Niels van den Berg | 22-01-2020 | Family matters: a genealogical inquiry into the familial component of longevity

Identifying genes that code for proteins associated to longevity is an important aspect of aging research. These longevity genes likely represent key mechanisms of a life-long decreased mortality and a decreased probability of age-related disease causing persons to be free of disease until old age (compression of morbidity towards the end of life). However, the identification of longevity genes has been challenging and only a handful of genetic variants have been shown to associate with longevity across multiple independent genome-wide linkage and association studies. The most compelling evidence was obtained for variants in the APOE and FOXO3A genes as they have been consistently identified with either genome[1]wide association studies or candidate gene studies. One of the main reasons for the limited success of genetic longevity studies is the uncertainty in defining the heritable longevity trait itself. The increased life expectancy of the past 200 years due to non-genetic/social factors such as improved hygiene, nutrition and medication. As a result, there are likely many phenocopies (a person who shows the characteristics of a genotype (survival into extreme ages) but where the underlying mechanism lies in non-genetic factors) among the long-lived persons selected for our genetic studies. To illustrate this, the number of centenarians (survivors to 100+ years) increased from 1 in 10,000 in 1994 to 1 in 5,000 in 2012. In this thesis I show that the solution to identifying longevity genes may lie in the familial clustering of longevity and the inclusion of persons with the heritable longevity trait (persons descending from a long-lived family) in future longevity research.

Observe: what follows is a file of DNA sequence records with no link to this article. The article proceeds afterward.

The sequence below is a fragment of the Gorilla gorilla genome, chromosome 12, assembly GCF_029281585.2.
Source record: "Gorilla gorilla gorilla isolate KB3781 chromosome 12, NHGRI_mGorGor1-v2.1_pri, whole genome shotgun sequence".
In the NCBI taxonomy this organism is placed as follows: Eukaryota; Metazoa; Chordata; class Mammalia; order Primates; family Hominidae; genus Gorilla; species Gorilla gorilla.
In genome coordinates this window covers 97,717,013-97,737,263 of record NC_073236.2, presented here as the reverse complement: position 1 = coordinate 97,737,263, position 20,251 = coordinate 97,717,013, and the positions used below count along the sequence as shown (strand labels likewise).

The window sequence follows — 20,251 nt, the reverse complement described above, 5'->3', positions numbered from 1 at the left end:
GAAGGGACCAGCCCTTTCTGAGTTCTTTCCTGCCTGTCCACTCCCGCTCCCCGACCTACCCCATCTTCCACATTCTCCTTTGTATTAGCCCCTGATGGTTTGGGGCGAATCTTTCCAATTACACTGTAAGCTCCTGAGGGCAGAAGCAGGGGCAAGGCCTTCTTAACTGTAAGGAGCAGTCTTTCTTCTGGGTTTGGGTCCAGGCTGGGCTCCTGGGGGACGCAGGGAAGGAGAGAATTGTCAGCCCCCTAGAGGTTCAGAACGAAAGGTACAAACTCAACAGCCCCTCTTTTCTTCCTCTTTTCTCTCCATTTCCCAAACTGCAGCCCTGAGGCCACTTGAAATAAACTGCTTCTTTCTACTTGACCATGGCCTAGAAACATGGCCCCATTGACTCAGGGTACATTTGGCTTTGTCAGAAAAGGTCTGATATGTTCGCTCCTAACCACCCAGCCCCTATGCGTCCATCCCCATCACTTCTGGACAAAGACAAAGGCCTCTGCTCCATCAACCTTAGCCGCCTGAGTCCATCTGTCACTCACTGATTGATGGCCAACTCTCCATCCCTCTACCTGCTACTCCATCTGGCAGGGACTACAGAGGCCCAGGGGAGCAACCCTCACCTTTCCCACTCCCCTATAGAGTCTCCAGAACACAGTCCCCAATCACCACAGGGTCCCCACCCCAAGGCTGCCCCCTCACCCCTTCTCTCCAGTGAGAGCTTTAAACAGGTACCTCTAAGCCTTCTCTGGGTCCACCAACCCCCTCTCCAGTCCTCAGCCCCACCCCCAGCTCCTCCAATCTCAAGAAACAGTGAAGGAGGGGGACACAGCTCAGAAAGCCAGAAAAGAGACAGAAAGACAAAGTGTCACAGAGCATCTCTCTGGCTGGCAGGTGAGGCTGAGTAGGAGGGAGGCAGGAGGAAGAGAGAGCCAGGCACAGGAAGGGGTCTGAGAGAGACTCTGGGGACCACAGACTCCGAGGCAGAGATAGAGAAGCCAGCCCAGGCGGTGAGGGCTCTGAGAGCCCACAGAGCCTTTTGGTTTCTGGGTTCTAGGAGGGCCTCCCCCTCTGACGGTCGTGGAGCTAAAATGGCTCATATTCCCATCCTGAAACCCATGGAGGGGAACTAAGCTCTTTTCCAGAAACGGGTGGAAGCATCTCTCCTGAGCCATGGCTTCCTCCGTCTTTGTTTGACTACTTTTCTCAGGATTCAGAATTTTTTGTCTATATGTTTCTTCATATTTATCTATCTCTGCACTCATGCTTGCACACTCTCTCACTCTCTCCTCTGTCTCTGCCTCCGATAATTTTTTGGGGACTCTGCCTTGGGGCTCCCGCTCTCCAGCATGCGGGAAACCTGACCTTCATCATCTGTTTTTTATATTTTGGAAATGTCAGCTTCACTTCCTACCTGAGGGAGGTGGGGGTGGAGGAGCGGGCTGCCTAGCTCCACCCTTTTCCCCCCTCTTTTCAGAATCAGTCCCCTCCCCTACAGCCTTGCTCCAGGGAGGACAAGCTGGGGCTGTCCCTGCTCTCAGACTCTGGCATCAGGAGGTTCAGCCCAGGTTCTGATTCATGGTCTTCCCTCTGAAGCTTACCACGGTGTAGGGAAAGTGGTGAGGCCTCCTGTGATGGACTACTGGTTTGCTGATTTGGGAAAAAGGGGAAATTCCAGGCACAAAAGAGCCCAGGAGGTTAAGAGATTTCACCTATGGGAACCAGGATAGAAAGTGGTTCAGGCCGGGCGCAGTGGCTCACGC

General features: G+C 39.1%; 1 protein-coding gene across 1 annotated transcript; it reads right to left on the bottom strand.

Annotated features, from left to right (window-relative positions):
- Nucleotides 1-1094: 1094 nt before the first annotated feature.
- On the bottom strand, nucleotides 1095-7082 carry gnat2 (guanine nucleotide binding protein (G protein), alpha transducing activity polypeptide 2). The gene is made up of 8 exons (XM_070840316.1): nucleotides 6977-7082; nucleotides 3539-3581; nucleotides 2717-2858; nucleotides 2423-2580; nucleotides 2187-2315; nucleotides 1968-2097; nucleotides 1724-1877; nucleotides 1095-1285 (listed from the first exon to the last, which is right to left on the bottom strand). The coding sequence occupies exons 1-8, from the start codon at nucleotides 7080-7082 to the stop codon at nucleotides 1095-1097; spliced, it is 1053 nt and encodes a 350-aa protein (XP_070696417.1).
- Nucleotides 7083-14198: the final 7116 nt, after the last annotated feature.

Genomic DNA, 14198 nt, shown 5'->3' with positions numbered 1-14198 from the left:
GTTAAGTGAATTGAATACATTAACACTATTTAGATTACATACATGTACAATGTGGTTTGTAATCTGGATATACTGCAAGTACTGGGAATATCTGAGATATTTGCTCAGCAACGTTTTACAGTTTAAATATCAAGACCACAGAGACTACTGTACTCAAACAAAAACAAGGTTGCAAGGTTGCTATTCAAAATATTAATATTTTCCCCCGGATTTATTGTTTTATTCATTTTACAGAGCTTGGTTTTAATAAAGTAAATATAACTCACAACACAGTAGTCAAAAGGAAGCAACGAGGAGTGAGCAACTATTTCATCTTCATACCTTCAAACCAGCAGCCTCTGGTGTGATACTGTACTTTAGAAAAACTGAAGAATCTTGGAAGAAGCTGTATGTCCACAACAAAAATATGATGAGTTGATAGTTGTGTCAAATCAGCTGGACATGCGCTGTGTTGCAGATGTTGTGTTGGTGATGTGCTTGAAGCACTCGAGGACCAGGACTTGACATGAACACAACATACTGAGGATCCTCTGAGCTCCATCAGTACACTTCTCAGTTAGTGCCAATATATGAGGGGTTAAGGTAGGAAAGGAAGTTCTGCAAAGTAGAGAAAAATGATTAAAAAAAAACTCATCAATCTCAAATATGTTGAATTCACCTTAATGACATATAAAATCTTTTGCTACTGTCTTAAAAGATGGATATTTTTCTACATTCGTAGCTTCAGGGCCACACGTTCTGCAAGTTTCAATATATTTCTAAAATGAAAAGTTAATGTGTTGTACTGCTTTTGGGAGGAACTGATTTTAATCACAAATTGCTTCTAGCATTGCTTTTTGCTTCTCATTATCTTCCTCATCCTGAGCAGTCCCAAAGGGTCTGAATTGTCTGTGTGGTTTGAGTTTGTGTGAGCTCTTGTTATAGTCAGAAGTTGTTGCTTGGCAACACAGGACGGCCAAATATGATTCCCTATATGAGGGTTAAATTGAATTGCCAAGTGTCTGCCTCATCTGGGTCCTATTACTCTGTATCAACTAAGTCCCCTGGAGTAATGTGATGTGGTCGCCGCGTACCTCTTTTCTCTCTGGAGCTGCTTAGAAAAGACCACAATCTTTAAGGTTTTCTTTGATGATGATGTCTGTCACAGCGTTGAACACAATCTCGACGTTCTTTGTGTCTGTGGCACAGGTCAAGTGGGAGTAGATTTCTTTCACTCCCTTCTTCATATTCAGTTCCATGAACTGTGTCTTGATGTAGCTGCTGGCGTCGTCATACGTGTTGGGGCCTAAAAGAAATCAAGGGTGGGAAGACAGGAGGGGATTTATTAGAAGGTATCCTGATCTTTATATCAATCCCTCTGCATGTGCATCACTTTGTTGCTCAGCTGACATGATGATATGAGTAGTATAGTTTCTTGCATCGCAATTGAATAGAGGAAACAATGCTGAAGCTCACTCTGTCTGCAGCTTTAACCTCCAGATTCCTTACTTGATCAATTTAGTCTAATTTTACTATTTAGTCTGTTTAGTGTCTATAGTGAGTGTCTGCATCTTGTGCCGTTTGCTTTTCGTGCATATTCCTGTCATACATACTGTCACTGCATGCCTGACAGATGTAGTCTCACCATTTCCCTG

Link to whole thesis